FAO Regional Office for Africa

Upholding citizens’ right to food!

A regional symposium showcases a strong link between socioeconomic rights and food rights.

Speakers at the Symposium. From left to right, FAO's Chimimba David Phiri, Amb. Hope Tumukunde, AUC's Amb. Salah Hammad ©FAO/Samuel Habtab& FAO's Dia Sanou.

22 February 2023, Addis Ababa, Ethiopia: – The African Union Commission, as well as representatives drawn from the Pan-African Parliament Committee on the Rural Economy, Agriculture, Natural Resources and Environment, the East African Parliamentary Alliance for Food Security and Nutrition, Regional Economic Communities, United Nations organizations, academia and civil society, pledged to warrant concrete, concerted actions to break the vicious cycle of food insecurity and conflict in Africa to guarantee the right to adequate food.

Aiming at fostering dialogue on the need for the promotion and protection of human rights to realize the right to food and food security in Africa, a symposium titled Nexus between Human Rights, Food Security, and Resilience in Africa was held at the African Union in Addis Ababa, Ethiopia, from 21 to 22 February 2023. The African Union Department of Political Affairs, Peace and Security, the Food and Agriculture Organization of the United Nations (FAO) and the Office of the United Nations High Commissioner for Human Rights (OHCHR) jointly organized the symposium in contribution to the implementation of the AU Theme of the Year 2022 by promoting a human rights-based approach to food and nutrition security.

In his opening remarks delivered by Ade Freeman, Regional Programme Lead at the FAO Regional Office for Africa, Chimimba David Phiri, the FAO Subregional Coordinator for Eastern Africa and Representative to the African Union and United Nations Economic Commission for Africa, noted that the right to food is the right to have regular, permanent and unrestricted access to quantitatively and qualitatively adequate food that ensures a productive life. Generally understood as the right to feed oneself in dignity, the right to adequate food is a long-standing international human right to which many countries have committed.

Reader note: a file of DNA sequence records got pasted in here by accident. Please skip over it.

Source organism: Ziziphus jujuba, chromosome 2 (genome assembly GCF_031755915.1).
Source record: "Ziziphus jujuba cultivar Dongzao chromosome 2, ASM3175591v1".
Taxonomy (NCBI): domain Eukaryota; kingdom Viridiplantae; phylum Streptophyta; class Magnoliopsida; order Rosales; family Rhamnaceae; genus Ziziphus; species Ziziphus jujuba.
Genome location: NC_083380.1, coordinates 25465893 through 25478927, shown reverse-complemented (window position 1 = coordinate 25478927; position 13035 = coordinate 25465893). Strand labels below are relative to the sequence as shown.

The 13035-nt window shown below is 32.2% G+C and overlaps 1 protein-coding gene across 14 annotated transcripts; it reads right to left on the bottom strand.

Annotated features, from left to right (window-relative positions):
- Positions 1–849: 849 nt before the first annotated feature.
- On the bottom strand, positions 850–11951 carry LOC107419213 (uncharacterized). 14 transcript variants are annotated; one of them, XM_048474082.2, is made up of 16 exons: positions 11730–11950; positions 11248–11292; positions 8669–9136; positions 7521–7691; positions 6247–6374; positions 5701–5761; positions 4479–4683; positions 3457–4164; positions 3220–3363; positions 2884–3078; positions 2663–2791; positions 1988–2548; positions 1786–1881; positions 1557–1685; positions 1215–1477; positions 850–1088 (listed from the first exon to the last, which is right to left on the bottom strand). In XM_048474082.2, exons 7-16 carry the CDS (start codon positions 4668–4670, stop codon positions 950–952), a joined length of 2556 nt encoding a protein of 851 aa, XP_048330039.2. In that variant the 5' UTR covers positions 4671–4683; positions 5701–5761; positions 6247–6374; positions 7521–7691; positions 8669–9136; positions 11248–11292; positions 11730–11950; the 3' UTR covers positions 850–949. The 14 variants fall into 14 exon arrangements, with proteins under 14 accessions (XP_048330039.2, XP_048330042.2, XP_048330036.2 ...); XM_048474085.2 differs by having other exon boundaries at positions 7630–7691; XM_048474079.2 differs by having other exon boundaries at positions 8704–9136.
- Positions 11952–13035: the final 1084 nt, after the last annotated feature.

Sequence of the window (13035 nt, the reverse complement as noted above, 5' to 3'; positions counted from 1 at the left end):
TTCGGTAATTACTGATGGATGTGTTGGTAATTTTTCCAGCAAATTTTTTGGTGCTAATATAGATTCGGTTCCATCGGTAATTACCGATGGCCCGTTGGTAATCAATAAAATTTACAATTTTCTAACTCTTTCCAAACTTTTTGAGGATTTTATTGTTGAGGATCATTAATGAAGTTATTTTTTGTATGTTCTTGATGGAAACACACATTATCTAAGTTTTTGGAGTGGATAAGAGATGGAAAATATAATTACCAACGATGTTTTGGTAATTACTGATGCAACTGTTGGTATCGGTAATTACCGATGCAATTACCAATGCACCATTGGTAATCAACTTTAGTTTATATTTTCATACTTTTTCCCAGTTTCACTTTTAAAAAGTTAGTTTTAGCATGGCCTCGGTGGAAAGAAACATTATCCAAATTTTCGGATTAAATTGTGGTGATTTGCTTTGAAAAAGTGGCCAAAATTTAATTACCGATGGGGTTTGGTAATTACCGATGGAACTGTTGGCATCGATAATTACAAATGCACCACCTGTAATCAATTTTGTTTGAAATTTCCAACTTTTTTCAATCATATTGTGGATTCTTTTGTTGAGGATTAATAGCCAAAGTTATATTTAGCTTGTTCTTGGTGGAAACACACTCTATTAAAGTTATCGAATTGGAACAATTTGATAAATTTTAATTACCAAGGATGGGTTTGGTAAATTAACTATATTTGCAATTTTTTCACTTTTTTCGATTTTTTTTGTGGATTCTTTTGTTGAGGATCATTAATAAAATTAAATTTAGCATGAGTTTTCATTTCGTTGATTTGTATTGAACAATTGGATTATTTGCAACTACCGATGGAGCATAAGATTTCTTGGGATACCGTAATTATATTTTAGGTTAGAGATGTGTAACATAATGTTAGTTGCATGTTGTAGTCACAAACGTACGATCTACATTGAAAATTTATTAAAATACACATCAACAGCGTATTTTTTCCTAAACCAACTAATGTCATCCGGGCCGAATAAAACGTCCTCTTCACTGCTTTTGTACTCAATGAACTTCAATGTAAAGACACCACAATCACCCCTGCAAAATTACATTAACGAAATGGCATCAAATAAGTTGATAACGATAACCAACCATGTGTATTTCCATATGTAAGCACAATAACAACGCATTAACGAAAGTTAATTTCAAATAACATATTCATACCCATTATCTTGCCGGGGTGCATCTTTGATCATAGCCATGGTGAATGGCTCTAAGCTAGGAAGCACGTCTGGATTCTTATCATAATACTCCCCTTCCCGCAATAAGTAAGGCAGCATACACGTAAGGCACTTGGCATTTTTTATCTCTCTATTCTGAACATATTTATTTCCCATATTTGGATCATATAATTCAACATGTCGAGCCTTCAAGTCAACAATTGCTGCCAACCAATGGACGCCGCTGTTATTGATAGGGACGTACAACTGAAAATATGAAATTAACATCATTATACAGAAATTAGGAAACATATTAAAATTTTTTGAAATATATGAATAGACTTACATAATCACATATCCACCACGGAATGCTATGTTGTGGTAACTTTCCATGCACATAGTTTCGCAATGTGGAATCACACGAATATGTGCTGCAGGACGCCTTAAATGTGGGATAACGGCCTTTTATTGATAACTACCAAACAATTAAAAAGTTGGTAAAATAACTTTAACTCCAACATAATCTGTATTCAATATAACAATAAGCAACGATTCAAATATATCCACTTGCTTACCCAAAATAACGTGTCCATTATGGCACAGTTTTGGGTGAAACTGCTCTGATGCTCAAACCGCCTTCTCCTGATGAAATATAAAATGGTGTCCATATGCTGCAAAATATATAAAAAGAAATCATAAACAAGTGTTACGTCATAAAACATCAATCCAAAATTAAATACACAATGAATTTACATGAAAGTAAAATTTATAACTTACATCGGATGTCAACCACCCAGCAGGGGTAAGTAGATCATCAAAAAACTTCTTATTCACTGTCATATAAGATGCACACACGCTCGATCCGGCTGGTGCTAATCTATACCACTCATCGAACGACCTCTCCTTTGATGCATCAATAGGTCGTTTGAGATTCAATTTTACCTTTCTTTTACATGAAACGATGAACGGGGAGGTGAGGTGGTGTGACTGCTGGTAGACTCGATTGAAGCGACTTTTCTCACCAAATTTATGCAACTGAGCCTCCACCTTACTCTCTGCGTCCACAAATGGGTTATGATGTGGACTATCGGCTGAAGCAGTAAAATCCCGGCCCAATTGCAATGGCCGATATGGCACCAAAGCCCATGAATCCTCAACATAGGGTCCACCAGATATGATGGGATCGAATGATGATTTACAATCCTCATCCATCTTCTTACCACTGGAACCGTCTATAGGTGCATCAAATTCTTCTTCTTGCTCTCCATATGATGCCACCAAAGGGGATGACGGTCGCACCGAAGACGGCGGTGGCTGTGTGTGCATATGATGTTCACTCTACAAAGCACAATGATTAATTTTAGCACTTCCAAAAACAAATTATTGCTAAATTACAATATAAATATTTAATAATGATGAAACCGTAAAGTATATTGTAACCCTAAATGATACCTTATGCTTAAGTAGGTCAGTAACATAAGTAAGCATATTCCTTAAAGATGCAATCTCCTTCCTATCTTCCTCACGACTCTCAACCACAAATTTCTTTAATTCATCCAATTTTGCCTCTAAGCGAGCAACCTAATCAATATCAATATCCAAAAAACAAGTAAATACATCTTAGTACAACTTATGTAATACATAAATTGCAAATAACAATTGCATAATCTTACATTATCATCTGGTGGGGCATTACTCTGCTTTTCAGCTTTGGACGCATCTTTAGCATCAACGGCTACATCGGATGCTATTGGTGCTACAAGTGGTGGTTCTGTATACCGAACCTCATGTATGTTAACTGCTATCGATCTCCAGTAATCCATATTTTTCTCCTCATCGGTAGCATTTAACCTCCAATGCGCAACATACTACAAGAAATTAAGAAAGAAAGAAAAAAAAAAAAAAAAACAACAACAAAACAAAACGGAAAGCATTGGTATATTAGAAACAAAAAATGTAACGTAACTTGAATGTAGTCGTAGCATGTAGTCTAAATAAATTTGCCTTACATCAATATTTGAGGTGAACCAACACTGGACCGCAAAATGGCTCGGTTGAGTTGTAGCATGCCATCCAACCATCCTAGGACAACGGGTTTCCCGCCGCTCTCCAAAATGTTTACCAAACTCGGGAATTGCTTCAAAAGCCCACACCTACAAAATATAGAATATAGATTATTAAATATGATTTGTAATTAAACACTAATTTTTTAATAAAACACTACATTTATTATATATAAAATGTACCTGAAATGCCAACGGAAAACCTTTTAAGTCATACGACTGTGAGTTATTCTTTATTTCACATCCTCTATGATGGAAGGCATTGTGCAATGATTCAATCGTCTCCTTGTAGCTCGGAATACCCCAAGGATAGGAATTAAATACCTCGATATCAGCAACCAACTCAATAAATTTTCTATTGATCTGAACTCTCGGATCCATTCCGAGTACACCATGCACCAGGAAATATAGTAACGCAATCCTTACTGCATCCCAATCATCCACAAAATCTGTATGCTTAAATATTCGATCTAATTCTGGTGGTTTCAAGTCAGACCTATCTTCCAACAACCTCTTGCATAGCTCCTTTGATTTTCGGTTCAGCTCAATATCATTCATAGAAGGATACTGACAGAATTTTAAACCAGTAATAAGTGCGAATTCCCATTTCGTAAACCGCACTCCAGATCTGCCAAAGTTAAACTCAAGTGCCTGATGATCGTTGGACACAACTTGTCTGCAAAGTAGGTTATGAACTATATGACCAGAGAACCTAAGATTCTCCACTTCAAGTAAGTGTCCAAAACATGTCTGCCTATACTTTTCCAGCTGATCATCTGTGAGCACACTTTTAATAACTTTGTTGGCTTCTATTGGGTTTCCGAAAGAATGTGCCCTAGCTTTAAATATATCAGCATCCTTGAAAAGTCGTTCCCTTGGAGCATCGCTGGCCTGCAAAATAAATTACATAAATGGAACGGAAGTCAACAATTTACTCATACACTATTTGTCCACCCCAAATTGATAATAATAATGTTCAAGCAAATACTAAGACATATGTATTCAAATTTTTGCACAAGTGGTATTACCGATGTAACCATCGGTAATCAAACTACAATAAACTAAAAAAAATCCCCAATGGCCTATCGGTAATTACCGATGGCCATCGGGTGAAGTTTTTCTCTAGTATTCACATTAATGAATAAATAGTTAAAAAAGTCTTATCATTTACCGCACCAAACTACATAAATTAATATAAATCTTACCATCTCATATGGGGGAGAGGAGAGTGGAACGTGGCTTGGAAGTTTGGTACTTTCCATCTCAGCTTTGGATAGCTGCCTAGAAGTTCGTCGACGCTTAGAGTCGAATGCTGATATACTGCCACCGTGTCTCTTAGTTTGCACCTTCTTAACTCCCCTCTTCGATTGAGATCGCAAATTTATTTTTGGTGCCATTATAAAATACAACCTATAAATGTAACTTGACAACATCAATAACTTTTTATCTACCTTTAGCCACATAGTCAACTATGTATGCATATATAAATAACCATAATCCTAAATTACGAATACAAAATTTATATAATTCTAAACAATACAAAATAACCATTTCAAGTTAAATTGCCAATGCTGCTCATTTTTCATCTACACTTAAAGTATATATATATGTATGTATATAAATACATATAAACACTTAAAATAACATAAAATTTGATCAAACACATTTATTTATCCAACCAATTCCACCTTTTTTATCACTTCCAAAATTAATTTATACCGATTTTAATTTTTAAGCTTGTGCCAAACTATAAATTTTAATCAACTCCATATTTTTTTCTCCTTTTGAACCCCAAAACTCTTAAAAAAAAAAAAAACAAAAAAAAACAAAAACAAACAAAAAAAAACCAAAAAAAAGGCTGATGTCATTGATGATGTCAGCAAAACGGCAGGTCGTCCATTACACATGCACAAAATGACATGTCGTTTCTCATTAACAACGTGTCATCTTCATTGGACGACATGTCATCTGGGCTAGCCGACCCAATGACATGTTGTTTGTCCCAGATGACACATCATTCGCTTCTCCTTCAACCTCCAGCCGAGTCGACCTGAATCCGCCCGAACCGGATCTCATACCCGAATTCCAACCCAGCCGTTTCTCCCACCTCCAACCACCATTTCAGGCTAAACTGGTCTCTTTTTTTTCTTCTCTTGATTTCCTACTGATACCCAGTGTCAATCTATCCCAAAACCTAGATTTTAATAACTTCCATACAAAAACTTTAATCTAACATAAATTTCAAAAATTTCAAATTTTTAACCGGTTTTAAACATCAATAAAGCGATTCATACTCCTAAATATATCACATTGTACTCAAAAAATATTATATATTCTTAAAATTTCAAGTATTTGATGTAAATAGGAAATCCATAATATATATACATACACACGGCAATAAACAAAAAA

He further added that conflicts drive food insecurity and malnutrition, and food insecurity and hunger drive conflicts, forming a vicious circle that is difficult to break. Approximately 60% of the world’s hungry people live in countries experiencing conflict. “There is, therefore, a need to prioritize food security - related policies and programmes in conflict-prone countries, to build resilience by helping people and countries cope with and recover from conflicts while contributing to prevent conflicts and support economic development more broadly.” 

In a statement read by Ambassador Salah Hammad, Ambassador Bankole Adeoye, AUC Commissioner for Political Affairs, Peace and Security, highlighted that the ongoing war in Ukraine uncovered the reality of the African food system, which is poor and weak despite the vast fertile land and water that are available on the continent. The impact of climate change has exposed and aggravated the weakness and vulnerabilities of Africa’s food and health systems. “These current trends call for urgent actions to ensure that all Africans’ right to food is guaranteed to unlock their full potential to contribute effectively to the realization of a prosperous and peaceful Africa,” he added.